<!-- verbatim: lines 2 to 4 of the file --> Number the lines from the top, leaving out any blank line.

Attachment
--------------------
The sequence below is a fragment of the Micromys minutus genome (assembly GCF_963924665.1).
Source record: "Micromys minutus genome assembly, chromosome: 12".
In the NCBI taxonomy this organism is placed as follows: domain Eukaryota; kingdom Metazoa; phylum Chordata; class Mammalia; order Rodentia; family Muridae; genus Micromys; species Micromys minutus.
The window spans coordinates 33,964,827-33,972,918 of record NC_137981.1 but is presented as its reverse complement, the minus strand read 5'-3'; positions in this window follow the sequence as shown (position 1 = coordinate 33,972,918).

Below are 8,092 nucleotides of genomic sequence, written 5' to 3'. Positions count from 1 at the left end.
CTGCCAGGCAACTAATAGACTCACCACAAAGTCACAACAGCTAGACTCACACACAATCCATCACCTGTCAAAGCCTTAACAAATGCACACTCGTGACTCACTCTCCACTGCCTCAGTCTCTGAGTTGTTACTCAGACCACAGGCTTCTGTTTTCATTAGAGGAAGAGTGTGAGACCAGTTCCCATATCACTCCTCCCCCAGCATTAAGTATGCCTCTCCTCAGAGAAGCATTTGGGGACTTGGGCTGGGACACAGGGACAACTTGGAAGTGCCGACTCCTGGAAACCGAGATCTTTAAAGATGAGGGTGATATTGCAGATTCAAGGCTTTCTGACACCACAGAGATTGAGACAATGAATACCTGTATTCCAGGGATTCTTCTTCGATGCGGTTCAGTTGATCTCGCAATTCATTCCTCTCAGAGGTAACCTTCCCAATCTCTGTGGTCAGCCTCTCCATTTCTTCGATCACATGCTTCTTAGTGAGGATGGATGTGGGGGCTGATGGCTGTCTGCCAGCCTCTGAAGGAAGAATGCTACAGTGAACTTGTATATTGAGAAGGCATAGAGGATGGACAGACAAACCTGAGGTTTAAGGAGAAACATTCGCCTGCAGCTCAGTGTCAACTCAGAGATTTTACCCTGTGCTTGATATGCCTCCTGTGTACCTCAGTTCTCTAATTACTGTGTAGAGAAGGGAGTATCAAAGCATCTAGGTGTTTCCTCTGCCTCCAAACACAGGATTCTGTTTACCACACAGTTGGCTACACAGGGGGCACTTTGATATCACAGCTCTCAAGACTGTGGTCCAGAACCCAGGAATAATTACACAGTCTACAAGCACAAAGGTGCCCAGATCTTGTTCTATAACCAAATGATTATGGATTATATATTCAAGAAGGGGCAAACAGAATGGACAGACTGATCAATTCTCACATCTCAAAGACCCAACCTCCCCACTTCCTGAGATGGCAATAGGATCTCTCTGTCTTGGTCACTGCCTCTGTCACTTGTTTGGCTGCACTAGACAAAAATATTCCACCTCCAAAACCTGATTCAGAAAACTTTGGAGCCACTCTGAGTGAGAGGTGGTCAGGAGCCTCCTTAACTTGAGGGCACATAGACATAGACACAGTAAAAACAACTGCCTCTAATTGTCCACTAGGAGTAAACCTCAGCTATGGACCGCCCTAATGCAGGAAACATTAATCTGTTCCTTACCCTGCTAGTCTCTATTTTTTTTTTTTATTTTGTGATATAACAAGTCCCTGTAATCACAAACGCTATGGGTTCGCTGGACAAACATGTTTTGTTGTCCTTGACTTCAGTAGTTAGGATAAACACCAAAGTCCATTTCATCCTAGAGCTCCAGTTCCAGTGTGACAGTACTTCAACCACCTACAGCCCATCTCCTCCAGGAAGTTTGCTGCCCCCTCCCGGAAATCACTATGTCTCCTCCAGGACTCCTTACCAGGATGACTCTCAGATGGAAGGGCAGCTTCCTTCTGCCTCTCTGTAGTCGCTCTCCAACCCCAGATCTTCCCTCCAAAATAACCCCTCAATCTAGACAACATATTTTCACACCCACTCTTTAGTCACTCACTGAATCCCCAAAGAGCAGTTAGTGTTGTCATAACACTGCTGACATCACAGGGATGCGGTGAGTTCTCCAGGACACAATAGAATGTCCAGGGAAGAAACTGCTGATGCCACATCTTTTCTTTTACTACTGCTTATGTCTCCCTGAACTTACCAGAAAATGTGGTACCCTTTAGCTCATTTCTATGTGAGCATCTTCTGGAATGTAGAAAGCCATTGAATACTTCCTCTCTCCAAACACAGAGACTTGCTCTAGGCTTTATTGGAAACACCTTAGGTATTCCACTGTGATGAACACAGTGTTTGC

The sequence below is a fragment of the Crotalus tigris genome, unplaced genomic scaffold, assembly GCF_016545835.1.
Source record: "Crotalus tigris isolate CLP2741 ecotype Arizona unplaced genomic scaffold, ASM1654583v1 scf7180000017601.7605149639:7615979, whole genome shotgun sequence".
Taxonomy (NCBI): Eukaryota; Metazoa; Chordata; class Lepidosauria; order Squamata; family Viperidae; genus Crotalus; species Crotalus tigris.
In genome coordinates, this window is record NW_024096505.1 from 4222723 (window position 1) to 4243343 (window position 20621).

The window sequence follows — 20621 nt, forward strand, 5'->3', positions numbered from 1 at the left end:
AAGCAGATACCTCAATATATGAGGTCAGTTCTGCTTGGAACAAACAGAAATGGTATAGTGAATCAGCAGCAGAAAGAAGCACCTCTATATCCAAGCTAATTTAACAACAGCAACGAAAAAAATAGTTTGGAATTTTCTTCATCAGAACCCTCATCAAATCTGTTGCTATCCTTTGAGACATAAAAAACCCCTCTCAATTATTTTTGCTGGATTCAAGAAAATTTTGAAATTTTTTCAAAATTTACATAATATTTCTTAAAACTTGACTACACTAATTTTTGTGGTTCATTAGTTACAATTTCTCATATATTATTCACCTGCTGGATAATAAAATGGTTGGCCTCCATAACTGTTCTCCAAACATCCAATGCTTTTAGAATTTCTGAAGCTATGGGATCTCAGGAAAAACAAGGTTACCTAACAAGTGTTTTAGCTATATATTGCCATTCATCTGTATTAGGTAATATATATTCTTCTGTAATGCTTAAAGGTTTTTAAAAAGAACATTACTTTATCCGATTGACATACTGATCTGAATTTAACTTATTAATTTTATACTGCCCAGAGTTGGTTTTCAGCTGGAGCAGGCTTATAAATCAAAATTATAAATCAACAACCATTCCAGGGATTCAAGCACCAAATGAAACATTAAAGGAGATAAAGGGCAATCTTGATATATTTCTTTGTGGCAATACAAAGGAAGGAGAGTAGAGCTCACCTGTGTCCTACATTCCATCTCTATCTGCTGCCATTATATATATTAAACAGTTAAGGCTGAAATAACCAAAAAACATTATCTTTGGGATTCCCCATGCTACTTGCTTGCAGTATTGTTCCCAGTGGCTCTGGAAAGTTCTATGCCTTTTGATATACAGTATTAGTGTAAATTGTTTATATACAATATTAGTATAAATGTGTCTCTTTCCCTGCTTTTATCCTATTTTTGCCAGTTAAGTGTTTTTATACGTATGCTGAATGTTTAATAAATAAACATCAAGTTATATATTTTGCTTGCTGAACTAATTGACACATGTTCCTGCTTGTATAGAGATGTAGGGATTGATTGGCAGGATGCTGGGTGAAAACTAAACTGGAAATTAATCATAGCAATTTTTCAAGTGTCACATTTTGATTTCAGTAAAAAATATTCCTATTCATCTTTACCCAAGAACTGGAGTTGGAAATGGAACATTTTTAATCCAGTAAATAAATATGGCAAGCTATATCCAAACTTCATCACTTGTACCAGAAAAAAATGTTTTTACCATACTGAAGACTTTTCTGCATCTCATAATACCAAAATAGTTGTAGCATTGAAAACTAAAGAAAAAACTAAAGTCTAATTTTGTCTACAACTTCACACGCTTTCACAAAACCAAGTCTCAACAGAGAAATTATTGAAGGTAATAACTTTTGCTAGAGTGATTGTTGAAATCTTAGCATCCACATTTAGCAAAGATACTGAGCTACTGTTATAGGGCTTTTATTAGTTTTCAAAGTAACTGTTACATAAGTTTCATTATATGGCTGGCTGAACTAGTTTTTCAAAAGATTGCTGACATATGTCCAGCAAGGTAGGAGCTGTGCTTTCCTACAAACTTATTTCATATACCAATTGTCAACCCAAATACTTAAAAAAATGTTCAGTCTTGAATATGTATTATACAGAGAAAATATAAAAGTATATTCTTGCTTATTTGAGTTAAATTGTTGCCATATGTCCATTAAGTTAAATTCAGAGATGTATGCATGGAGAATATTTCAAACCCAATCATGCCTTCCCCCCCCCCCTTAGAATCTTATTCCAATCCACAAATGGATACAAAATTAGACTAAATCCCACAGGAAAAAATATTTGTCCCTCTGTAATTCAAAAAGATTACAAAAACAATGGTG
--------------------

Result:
Source record: "Micromys minutus genome assembly, chromosome: 12".
In the NCBI taxonomy this organism is placed as follows: domain Eukaryota; kingdom Metazoa; phylum Chordata; class Mammalia; order Rodentia; family Muridae; genus Micromys; species Micromys minutus.
The window spans coordinates 33,964,827-33,972,918 of record NC_137981.1 but is presented as its reverse complement, the minus strand read 5'-3'; positions in this window follow the sequence as shown (position 1 = coordinate 33,972,918).